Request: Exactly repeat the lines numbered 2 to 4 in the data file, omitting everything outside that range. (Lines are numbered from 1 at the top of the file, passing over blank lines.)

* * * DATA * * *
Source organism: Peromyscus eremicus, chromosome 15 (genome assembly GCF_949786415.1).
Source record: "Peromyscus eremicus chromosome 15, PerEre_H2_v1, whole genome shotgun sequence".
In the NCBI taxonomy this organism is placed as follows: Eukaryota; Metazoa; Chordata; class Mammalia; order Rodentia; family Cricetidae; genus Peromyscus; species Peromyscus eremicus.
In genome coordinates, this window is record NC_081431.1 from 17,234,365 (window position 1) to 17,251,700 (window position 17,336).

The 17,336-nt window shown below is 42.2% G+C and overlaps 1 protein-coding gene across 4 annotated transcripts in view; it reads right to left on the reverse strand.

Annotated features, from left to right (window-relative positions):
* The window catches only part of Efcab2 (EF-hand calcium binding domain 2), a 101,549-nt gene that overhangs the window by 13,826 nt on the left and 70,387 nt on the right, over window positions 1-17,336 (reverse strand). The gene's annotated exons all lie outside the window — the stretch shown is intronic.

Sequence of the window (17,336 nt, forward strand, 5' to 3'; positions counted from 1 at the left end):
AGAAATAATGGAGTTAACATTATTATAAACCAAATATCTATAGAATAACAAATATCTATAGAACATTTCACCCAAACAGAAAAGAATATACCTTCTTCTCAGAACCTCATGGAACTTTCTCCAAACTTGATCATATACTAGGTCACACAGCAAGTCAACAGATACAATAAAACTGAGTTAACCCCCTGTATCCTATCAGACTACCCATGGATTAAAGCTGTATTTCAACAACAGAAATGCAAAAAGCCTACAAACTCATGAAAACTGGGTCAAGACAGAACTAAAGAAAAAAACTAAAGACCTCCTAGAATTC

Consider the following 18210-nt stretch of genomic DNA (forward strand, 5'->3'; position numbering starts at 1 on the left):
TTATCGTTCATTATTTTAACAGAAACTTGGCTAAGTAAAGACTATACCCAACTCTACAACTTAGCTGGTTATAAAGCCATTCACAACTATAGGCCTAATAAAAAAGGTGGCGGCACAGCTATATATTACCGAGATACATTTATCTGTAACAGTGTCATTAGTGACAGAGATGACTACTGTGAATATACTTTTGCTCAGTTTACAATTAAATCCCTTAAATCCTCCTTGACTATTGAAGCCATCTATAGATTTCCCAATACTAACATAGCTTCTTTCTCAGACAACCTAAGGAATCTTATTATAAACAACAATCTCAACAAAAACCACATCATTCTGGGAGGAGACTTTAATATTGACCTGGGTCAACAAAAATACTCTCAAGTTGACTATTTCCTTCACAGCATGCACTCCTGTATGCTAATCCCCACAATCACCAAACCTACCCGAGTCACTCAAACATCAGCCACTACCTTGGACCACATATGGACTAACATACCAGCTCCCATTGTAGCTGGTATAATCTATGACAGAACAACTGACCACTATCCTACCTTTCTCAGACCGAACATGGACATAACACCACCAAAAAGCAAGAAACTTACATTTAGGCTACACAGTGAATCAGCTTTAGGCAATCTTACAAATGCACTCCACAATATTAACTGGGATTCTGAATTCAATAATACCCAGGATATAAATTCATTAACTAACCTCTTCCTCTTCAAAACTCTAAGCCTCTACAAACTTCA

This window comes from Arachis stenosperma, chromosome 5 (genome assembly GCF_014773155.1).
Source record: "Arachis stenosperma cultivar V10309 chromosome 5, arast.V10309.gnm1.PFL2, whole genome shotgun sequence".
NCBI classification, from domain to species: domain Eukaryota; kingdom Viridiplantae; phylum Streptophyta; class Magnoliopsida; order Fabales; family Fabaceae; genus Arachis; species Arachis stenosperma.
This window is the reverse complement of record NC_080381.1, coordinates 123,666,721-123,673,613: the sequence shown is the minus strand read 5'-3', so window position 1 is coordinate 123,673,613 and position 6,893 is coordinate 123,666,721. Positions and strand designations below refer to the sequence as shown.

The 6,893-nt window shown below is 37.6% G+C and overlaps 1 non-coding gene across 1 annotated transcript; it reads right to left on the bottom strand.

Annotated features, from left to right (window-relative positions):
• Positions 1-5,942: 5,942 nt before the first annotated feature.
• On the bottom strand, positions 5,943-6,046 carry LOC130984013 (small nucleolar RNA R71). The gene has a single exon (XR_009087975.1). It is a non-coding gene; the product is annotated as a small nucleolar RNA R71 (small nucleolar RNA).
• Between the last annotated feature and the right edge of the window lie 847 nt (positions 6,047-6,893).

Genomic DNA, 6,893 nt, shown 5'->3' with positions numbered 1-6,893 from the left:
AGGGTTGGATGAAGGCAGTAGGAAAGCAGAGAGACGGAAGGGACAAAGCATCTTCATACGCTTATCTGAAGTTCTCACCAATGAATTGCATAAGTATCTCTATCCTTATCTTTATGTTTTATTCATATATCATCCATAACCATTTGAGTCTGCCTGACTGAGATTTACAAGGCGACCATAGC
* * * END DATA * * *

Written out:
Source record: "Peromyscus eremicus chromosome 15, PerEre_H2_v1, whole genome shotgun sequence".
In the NCBI taxonomy this organism is placed as follows: Eukaryota; Metazoa; Chordata; class Mammalia; order Rodentia; family Cricetidae; genus Peromyscus; species Peromyscus eremicus.
In genome coordinates, this window is record NC_081431.1 from 17,234,365 (window position 1) to 17,251,700 (window position 17,336).